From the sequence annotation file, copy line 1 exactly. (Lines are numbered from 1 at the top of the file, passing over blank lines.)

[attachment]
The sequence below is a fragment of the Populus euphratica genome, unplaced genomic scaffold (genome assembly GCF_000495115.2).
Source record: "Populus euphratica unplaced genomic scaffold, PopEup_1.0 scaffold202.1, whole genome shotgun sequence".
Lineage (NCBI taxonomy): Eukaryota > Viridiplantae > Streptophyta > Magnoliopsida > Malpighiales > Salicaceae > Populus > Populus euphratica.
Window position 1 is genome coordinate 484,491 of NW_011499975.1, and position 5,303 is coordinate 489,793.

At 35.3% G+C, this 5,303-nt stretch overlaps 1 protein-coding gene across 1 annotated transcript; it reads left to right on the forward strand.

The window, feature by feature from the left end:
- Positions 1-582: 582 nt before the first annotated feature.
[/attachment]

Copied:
The sequence below is a fragment of the Populus euphratica genome, unplaced genomic scaffold (genome assembly GCF_000495115.2).